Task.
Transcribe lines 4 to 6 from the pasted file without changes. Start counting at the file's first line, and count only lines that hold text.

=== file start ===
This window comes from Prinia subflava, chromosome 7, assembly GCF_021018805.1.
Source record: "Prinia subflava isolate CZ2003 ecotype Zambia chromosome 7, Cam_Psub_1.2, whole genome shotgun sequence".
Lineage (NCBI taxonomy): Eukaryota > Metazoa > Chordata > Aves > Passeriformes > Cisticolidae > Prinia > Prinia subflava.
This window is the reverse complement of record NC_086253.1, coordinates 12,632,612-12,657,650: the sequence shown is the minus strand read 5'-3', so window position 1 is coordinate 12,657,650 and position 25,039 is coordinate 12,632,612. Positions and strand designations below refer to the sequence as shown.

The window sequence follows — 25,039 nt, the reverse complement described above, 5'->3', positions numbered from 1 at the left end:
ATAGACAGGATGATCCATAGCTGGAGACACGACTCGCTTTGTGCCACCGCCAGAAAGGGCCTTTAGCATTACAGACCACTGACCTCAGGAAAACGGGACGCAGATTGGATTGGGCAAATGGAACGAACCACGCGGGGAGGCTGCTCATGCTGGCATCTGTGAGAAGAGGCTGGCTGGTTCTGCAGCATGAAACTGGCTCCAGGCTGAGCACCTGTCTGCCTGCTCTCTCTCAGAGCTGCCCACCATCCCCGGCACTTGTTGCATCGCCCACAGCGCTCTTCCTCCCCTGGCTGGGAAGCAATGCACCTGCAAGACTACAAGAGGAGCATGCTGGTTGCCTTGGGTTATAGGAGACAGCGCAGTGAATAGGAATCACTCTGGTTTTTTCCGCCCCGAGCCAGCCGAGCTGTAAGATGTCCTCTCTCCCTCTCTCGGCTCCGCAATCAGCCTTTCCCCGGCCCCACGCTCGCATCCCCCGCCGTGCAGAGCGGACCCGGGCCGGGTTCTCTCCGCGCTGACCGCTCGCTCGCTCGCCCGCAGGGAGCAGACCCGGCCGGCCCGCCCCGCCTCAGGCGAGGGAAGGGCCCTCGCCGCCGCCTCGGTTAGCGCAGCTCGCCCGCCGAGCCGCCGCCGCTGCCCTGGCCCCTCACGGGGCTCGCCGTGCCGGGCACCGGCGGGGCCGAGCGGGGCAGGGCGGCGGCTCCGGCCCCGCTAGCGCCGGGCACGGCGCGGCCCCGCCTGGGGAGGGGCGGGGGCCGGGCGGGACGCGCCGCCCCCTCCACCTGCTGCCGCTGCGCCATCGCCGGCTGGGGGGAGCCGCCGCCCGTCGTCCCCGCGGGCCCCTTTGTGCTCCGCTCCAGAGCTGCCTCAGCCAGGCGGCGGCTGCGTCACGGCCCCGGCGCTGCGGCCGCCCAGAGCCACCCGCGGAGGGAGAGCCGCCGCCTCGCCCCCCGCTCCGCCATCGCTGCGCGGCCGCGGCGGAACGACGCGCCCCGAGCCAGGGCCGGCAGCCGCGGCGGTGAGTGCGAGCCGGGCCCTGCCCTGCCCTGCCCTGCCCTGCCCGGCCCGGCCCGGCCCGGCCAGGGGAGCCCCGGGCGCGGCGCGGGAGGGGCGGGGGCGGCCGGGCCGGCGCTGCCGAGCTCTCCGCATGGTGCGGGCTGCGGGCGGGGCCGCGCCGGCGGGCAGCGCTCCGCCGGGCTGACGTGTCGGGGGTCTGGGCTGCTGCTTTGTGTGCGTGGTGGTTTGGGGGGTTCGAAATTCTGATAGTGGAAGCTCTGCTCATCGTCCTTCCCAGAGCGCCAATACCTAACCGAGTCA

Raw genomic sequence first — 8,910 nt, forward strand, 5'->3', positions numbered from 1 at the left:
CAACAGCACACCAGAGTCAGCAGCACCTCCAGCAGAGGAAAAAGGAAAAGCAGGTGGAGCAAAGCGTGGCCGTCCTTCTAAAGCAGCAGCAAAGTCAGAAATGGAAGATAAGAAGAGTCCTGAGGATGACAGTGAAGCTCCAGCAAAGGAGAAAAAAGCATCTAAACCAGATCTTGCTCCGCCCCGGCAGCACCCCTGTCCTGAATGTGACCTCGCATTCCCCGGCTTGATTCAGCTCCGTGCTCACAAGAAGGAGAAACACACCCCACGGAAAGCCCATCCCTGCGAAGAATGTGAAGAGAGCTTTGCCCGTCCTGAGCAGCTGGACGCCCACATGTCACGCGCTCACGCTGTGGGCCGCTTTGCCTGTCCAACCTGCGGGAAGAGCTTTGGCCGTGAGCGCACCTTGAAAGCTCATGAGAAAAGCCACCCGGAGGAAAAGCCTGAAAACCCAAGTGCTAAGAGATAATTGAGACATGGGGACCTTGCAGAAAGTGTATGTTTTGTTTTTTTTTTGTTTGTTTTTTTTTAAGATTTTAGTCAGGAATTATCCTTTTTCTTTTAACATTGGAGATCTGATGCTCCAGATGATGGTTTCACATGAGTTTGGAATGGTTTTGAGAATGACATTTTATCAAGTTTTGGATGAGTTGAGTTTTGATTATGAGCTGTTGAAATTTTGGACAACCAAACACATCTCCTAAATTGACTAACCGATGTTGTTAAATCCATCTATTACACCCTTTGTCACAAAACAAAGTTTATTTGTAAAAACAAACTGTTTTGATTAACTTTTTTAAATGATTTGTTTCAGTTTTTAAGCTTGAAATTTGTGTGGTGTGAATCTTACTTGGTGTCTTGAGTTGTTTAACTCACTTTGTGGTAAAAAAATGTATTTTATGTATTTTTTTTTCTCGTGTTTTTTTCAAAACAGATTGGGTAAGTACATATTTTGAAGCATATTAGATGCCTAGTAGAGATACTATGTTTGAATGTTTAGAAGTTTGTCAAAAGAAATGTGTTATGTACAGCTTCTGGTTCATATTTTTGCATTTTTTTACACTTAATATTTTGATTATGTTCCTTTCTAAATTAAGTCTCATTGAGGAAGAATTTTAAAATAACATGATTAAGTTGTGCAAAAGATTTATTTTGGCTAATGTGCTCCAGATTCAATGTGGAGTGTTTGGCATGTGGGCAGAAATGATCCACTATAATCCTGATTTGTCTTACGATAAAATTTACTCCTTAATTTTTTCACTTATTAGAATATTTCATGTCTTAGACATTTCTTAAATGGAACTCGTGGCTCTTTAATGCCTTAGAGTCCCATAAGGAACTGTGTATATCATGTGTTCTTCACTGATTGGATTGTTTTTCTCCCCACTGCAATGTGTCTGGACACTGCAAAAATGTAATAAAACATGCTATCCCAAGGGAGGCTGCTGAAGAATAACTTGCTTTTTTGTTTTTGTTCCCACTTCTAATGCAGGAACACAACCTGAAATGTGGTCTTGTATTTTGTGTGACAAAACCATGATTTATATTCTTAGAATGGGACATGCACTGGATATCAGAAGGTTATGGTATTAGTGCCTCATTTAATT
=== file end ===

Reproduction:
This window is the reverse complement of record NC_086253.1, coordinates 12,632,612-12,657,650: the sequence shown is the minus strand read 5'-3', so window position 1 is coordinate 12,657,650 and position 25,039 is coordinate 12,632,612. Positions and strand designations below refer to the sequence as shown.

The window sequence follows — 25,039 nt, the reverse complement described above, 5'->3', positions numbered from 1 at the left end:
ATAGACAGGATGATCCATAGCTGGAGACACGACTCGCTTTGTGCCACCGCCAGAAAGGGCCTTTAGCATTACAGACCACTGACCTCAGGAAAACGGGACGCAGATTGGATTGGGCAAATGGAACGAACCACGCGGGGAGGCTGCTCATGCTGGCATCTGTGAGAAGAGGCTGGCTGGTTCTGCAGCATGAAACTGGCTCCAGGCTGAGCACCTGTCTGCCTGCTCTCTCTCAGAGCTGCCCACCATCCCCGGCACTTGTTGCATCGCCCACAGCGCTCTTCCTCCCCTGGCTGGGAAGCAATGCACCTGCAAGACTACAAGAGGAGCATGCTGGTTGCCTTGGGTTATAGGAGACAGCGCAGTGAATAGGAATCACTCTGGTTTTTTCCGCCCCGAGCCAGCCGAGCTGTAAGATGTCCTCTCTCCCTCTCTCGGCTCCGCAATCAGCCTTTCCCCGGCCCCACGCTCGCATCCCCCGCCGTGCAGAGCGGACCCGGGCCGGGTTCTCTCCGCGCTGACCGCTCGCTCGCTCGCCCGCAGGGAGCAGACCCGGCCGGCCCGCCCCGCCTCAGGCGAGGGAAGGGCCCTCGCCGCCGCCTCGGTTAGCGCAGCTCGCCCGCCGAGCCGCCGCCGCTGCCCTGGCCCCTCACGGGGCTCGCCGTGCCGGGCACCGGCGGGGCCGAGCGGGGCAGGGCGGCGGCTCCGGCCCCGCTAGCGCCGGGCACGGCGCGGCCCCGCCTGGGGAGGGGCGGGGGCCGGGCGGGACGCGCCGCCCCCTCCACCTGCTGCCGCTGCGCCATCGCCGGCTGGGGGGAGCCGCCGCCCGTCGTCCCCGCGGGCCCCTTTGTGCTCCGCTCCAGAGCTGCCTCAGCCAGGCGGCGGCTGCGTCACGGCCCCGGCGCTGCGGCCGCCCAGAGCCACCCGCGGAGGGAGAGCCGCCGCCTCGCCCCCCGCTCCGCCATCGCTGCGCGGCCGCGGCGGAACGACGCGCCCCGAGCCAGGGCCGGCAGCCGCGGCGGTGAGTGCGAGCCGGGCCCTGCCCTGCCCTGCCCTGCCCTGCCCGGCCCGGCCCGGCCCGGCCAGGGGAGCCCCGGGCGCGGCGCGGGAGGGGCGGGGGCGGCCGGGCCGGCGCTGCCGAGCTCTCCGCATGGTGCGGGCTGCGGGCGGGGCCGCGCCGGCGGGCAGCGCTCCGCCGGGCTGACGTGTCGGGGGTCTGGGCTGCTGCTTTGTGTGCGTGGTGGTTTGGGGGGTTCGAAATTCTGATAGTGGAAGCTCTGCTCATCGTCCTTCCCAGAGCGCCAATACCTAACCGAGTCA